This tightly-woven series of essays is designed to expose the attitudes of various Israeli fiction writers on the issues of “language, ideology, memory, cultural and national identity.” Domb addresses each concept individually and ultimately concludes that imaginative literatures, collective identity, and the struggle for Jewish identity are inextricably linked.
Imaginative literatures written in Hebrew, Domb argues, reflect the limitations of the language as well as a conflict of ideologies. The writers about whom she speaks are, in her words, “preoccupied” by questions of their identity as Israelis. Still, the culture, the religion, the common language, and the historical experiences, Domb contends, “give rise to shared (Jewish) memories.”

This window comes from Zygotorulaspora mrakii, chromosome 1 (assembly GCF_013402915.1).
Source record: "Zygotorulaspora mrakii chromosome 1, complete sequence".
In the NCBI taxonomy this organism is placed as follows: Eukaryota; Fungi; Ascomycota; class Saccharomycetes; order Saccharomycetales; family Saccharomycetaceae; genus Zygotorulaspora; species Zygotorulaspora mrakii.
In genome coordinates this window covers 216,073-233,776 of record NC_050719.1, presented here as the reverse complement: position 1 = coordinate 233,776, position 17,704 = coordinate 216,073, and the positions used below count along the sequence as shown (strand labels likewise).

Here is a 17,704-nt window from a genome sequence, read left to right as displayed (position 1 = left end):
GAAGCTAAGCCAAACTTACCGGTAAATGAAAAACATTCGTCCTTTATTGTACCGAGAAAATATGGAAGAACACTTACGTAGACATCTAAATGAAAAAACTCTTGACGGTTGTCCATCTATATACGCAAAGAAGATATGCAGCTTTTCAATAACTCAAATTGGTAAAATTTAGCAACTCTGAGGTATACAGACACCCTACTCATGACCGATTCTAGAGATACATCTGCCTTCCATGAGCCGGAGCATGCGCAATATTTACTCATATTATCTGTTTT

In her essay entitled “The Poetics of Unsaying,” for instance, Domb considers Appelfeld’s works “life writing,” as he seeks post-Holocaust language to explain the unexplainable. In “Crossing Borders,” Domb insists that A.B. Yehoshua’s novels illustrate his desire to blend cultures and encourage co-existence. In “The Loneliness of the Wanderers,” Domb examines the works of Sami Michael, an Oriental Jew, whose novels expose the identity crises of Arab Jews living in Israel.
Beyond the issues in which Domb grounds her essays, the comparisons in this collection are precisely drawn and easy to follow.